By Amy Phillips Penn

New Yorkers have been trained never to gawk, trip, or (heaven forbid!) photograph celebrities. If you are witness to this kind of behavior, scowl at the culprit. They are obviously not one of us.

I was living a horsey/doggy polo kinda life in Florida when one of my neighbors whispered, “Don’t tell anyone, but Bruce Springsteen is moving next door to you.”

Next door in an attached house, meaning that we would be sharing a roof, a wall, and some exceptionally noisy (and warty) frogs.

“I hear that Bruce Springsteen is renting next door to you,” said someone in greeting at the barn soon after.

By the time I got back to my driveway, another neighbor told me that Rick Springfield was my new neighbor.

Whatever. I saddle-soaped my boots. Then I flew to Northern California to collaborate on my lyrics. (They’re country, I’m city. I can write ‘em, but should never sing them. Trust me.)

Since the word was out already, I said to my collaborator, “Guess who’s moving next door to me?”

“Bruce Springsteen is his own person, and you are yours,” he mantra’d.

How California is that?

When I returned, the Boss and his family had very much “arrived.”

The first words I heard out of his famous vocal chords were a tortured “Ouch” and some serious expletives.

I didn’t even mutter an “Are you all right?” Mum was the privacy pitch.

A few days later the voices next door changed to feminine, amidst laughter and splashing.

My golden retriever, Holly, didn’t care who the new neighbors were, but she started digging under the fence as if she did.

A young girl giggled from the other side of the fence.

“Is that a golden retriever?” a more mature anonymous voice queried, laughing.

“Yes, that’s Holly,” I replied.

“Where are you from?” she continued.

New York… and you?

“Deal, New Jersey.”

“We used to summer there.”

“Strange,” she said, and invited me over, a “Deal Breaker,” if ever there was one.

Patty Scialfa, a.k.a. Mrs. Bruce Springsteen greeted me in torn jeans and amazing red hair.

“I’m Patty,” she offered.

Her daughter, Jessica, who was doing her own laundry—mainly britches and socks—was still in her riding clothes. She was there to show.

We shared pizza, a horse movie, and talked horses.

She told me that she was a musician; then she let me know who her husband was.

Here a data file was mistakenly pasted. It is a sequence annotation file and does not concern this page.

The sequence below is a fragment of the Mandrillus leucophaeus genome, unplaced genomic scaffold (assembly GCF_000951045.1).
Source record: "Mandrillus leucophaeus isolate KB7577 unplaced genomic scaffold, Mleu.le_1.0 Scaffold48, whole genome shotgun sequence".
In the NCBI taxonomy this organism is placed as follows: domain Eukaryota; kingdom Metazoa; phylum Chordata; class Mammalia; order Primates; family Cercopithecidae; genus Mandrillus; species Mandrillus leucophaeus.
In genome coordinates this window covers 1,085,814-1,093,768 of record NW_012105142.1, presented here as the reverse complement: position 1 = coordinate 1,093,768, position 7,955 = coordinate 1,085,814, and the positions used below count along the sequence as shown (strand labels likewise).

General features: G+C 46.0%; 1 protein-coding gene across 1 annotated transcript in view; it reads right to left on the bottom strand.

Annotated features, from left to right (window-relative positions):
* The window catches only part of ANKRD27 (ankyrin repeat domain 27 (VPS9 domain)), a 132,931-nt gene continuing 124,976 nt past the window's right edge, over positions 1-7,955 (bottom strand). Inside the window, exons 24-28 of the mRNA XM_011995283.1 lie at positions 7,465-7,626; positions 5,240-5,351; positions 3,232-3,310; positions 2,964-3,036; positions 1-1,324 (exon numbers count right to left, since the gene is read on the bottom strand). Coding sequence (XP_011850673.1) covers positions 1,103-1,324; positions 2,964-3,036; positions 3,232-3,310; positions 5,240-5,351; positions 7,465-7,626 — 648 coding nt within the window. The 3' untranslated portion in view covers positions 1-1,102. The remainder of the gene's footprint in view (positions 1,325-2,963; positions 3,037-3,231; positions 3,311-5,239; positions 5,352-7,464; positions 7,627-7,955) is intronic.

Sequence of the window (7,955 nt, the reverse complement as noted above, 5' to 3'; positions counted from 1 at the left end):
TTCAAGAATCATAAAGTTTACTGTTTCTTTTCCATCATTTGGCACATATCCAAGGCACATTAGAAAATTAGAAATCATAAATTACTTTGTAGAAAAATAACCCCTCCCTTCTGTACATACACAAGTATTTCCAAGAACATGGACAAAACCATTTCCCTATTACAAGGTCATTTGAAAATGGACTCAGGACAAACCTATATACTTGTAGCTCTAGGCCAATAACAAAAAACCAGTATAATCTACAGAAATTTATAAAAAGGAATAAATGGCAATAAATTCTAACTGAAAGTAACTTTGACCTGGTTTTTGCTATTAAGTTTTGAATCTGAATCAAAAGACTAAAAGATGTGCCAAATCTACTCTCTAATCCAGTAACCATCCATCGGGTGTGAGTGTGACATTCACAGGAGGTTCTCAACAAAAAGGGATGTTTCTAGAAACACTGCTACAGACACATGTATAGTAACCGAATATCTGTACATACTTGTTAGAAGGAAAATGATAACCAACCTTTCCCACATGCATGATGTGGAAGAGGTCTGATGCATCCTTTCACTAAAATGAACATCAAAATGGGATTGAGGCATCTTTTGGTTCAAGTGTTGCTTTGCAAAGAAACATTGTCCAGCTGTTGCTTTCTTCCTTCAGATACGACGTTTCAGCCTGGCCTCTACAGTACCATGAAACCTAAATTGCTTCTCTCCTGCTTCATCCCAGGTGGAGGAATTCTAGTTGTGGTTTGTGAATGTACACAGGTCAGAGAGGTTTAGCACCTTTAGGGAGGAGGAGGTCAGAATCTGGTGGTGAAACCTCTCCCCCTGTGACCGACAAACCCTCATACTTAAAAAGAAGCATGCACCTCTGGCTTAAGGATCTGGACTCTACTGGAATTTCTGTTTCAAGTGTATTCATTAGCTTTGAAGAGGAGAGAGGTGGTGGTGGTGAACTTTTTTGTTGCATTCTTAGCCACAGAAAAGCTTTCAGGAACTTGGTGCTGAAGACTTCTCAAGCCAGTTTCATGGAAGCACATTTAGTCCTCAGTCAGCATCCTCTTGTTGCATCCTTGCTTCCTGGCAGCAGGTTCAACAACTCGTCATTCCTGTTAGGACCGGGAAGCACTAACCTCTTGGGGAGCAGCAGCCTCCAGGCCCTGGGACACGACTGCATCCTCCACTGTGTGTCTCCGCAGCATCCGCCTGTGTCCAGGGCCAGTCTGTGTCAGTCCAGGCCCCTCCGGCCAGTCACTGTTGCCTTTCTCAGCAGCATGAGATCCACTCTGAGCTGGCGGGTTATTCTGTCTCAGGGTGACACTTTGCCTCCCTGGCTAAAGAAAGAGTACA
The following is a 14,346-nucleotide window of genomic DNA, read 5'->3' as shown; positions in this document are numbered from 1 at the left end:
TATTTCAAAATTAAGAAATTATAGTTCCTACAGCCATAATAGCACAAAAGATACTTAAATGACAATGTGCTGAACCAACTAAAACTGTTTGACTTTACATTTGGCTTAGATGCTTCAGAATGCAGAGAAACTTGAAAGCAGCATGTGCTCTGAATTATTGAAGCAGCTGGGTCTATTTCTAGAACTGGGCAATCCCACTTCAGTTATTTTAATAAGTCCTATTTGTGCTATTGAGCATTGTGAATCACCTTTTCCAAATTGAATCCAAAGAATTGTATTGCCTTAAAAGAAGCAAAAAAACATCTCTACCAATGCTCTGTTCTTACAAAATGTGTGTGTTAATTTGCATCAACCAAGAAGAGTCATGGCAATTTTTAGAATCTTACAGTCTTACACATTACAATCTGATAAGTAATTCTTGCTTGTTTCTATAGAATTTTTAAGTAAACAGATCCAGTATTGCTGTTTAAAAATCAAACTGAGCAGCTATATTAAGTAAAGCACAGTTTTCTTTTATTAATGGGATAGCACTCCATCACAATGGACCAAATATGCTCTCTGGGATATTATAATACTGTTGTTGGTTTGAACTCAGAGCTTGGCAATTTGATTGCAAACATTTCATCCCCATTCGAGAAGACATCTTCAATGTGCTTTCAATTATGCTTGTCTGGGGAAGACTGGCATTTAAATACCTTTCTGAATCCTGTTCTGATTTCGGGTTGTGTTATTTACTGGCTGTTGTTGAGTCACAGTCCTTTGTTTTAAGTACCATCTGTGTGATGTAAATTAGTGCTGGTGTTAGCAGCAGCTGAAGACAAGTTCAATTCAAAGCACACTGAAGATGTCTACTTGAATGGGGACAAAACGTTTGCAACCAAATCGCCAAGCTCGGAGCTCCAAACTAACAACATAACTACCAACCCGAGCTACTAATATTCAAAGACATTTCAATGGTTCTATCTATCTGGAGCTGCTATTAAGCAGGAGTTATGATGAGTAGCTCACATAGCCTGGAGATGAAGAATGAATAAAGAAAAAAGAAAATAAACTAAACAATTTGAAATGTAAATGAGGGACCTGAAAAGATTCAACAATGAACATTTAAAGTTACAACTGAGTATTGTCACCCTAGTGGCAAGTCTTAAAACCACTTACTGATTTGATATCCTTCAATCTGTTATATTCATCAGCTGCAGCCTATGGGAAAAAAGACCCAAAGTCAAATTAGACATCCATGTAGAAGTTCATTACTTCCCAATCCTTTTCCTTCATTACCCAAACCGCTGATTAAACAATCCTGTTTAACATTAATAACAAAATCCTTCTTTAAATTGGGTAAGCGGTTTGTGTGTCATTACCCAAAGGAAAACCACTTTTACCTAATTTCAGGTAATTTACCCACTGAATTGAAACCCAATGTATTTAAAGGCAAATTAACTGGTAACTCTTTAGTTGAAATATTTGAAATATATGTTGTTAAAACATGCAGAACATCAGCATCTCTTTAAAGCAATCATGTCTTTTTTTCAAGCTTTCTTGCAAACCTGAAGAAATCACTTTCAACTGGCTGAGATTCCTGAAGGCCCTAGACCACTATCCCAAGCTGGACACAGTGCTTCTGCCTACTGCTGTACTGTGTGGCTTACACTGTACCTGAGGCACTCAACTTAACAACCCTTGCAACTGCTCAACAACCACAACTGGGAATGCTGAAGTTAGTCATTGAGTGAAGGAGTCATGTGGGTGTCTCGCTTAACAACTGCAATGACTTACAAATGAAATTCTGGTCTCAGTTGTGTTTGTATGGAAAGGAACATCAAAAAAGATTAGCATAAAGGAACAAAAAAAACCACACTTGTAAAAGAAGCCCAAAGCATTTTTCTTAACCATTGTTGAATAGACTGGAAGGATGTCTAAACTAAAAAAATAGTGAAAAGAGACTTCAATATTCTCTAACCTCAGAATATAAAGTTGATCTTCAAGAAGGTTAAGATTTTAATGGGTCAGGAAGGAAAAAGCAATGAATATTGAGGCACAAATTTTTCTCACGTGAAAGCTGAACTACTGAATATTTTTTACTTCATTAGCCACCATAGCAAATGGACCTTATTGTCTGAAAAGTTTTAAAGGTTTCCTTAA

“The first time I met Bruce, my heart went ‘boom.’”

Gotta love her.

I told her that I had just finished a demo of my lyrics.

“What are your titles?” she asked.

“Left Over Love,” and “Let the Horse Come to You,” I answered.

“My trainer always told me to let the horse come to me,” she said thoughtfully.

This is a well known adage in the horse world. Don’t look, your horse will find you. Mine always have.

My trainer asked me to have her over to dinner so she could see Springsteen. I invited her, but stressed that I couldn’t guarantee his appearance.

He motorcycled by, as she drove in the driveway.

A week later, my brother, wife and my two nephews arrived. They had been at Disneyworld, and couldn’t go back due to an unexpected snow storm.

In the morning, a familiar voice was singing in the attached garage. My brother LOVES Springsteen, but in well-trained-New York style, didn’t want to intrude.

“Let’s take a walk,” I said.

My brother had fought big battles, so that I could afford this house. This was a clear reward.

We took Holly for company.

The garage door was open and the Boss, his family being the only audience, was giving a private concert.

Best seats in the house.

When Bruce and Patty went back East, they returned the dog kennel I had lent them, and left me some canned dog food.

When Katrina struck her awful blow after blow, I sent food and clothes to Louisiana.

I’d forgotten about the dog food.

I added the cans to the package.

I boldly wrote “From the Boss” on each can, and hoped that it would make someone smile.

It worked for me.

Featured image courtesy of musicradar

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